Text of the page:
He advises his clients to get an account with MyService Canada and ask for the record of their personal CPP contributions over their working lives.
"It will show all your retirement history, what years you've worked, have you contributed the max every year, did you skip a year? They'll give you an estimate that says, based on what you've contributed, at 60 years old, you'll get 'X' at 65 years old, you'll get 'Y' at 70 …'."
5. I stayed home with children, so will I get a really low pension?
Not necessarily. The federal government allows parents to eliminate additional low-earning years when they had children under the age of seven. The catch is, you have to apply for it, says Krasevec.
"That's called the child-rearing dropout. If you're a parent — and either parent can do this — you can have … those years taken out of your calculation," he said.
"This is not automatic, you have to apply fill out a form that says, I want to take out those years, because I had a child under seven."
6. Shouldn't I take the CPP at 60 so I can get the most out of it?
If you take CPP at age 60, you will have a reduced benefit compared to whether you take it at 65 or 70. In fact, you can increase your benefit by 42 per cent if you wait to age 70, compared with taking it at 65. But figuring what to do is a bet on how long you will live.
"Everyone's situation is different, and there is no blanket answer on when to take it," Krasevec said.
"I always start with the first question — is your health compromised? Someone may have had a heart attack or may have a life span that is shortened for whatever reason, cancer or family history. If the answer is yes, that means take CPP."
The next question, he said, is: "Do you need it?"
At 60, many people are still working and may not need to draw the pension.
"If the answer is yes, I do need it because I have various expenses. I need that income to supplement my lifestyle, the answer is yes. Take it."
The next question is, "Will it put you in a favourable or unfavourable tax bracket?" If it puts you in a higher tax bracket, don't take it, he advises.
"If you have another pension. If you made $100,000 in income and you collected $10,000 in CPP, you made $110,000 and you'll pay tax on that."
Krasevec said it's best to keep asking yourself these questions every year.
7. So why are they taking more money this year?
Since 2003, people in the workforce have contributed 4.95 per cent of their earnings up to the yearly maximum pensionable earnings, which was $57,400 for 2019. This year that contribution is going up to 5.1 per cent, and it will increase gradually to 5.95 per cent in 2023. Employers match the employee contribution. And the maximum pensionable earnings figure is also set to rise.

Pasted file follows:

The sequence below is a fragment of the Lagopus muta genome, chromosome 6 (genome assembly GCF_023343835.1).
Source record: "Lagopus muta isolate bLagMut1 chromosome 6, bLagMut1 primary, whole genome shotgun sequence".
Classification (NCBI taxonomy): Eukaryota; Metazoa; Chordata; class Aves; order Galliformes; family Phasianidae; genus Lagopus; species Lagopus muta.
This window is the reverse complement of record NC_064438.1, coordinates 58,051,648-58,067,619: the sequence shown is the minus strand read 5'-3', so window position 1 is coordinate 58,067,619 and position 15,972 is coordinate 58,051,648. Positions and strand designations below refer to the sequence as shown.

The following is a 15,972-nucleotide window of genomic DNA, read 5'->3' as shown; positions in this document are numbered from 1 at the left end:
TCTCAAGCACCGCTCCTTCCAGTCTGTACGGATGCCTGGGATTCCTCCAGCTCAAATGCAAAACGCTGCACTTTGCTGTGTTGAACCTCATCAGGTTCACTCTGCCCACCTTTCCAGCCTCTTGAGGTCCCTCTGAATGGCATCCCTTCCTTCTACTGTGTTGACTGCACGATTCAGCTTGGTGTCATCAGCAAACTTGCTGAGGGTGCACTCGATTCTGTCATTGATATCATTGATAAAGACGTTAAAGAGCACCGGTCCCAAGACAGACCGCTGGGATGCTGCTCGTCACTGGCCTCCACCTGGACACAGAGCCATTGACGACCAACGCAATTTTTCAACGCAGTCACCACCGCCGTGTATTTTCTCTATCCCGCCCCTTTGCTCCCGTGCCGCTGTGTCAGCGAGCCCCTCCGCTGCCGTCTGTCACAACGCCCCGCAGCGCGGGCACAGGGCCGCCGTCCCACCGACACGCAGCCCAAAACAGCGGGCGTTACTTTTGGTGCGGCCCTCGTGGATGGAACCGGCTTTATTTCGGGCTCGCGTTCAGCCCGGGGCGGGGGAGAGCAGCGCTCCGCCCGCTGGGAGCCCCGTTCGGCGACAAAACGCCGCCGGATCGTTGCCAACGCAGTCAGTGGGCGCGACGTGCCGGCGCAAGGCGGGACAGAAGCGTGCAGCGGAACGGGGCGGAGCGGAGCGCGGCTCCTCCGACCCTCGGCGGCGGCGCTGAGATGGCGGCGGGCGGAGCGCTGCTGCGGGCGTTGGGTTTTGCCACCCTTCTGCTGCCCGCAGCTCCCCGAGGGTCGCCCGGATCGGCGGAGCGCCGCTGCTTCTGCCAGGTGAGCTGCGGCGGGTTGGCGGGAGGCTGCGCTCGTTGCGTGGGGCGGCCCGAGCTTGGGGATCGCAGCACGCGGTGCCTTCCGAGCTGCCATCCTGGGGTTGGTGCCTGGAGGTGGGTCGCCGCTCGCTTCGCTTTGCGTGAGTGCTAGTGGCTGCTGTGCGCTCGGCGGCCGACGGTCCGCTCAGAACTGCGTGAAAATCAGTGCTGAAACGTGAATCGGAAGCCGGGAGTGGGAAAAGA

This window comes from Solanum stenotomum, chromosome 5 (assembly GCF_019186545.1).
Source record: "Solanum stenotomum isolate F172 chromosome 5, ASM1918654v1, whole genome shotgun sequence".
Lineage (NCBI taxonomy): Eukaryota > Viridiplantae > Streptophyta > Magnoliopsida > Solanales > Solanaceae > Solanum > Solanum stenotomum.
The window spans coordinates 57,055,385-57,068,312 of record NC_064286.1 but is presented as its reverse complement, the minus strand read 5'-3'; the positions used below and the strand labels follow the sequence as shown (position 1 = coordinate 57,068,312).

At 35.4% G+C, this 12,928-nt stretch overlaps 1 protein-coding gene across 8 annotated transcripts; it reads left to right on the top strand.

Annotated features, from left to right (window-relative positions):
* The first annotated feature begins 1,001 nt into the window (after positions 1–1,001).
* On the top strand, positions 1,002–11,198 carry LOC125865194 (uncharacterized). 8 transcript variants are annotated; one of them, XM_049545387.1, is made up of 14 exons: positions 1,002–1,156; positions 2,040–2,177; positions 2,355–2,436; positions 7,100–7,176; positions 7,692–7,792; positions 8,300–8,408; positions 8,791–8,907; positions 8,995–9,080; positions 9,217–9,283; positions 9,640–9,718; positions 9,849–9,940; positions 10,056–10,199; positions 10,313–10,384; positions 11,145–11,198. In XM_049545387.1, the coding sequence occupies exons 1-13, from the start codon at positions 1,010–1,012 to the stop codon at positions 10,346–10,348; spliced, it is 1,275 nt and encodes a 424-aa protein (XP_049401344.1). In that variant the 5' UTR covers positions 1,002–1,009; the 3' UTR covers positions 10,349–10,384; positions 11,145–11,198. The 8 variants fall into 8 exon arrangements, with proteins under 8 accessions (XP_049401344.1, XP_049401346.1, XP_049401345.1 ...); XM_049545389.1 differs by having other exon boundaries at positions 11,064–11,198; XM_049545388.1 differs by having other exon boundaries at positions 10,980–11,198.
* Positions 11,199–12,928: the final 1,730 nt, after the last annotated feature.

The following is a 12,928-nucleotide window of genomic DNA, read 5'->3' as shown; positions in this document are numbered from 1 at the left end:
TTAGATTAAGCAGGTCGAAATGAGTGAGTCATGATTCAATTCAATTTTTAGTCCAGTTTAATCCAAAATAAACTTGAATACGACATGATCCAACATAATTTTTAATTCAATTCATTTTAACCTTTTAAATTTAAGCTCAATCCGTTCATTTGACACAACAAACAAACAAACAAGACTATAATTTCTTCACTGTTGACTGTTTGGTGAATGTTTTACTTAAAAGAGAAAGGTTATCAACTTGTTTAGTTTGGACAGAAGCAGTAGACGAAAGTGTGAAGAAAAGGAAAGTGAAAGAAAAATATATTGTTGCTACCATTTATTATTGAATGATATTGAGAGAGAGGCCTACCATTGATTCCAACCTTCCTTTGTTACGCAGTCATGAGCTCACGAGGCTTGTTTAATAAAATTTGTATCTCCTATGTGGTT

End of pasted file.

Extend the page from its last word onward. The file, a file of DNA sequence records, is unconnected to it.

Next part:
What that's going to mean is that eventually retiring Canadians will get up to 33 per cent of their average income in retirement. In today's dollar terms, the enhanced CPP would be $7,000 more, to a maximum benefit of nearly $20,000.
That's necessary because fewer Canadians have good pensions and people aren't saving as they should, Hughes said. Younger Canadians who won`t retire for years will get the greatest benefit.
"The government has shown a very good commitment to CPP, the fact they made that enhancement with more money going into CPP on the understanding that with longevity and declining pensions, they need to provide a guarantee to people with CPP."
8. Why is CPPIB not investing in Canada and promoting the Canadian economy? Why is my money going to China and India?
It does invest in Canada. About 15.5 per cent was invested in Canadian assets as of the end of March.
But it would not be a good idea to put all of that money into Canadian markets and Canadian companies, in part because any investment is safer if it is diversified, according to Katchen.
"They wouldn't be investing only in GICs or bonds insured by the government. They should have some diversification. And I think it's the same thing at a national level," he said.
"And the other area is that the CPP is at arms length from the government. Do you really want the investment to be politically motivated depending on what political party is in power?" he said.
Instead, CPPIB has a mandate to optimize the return on investment and keep the risk profile low, "so that Canadians today and the future generation of Canadians can be secure in the portion of retirement they're relying on from CPP," Katchen said.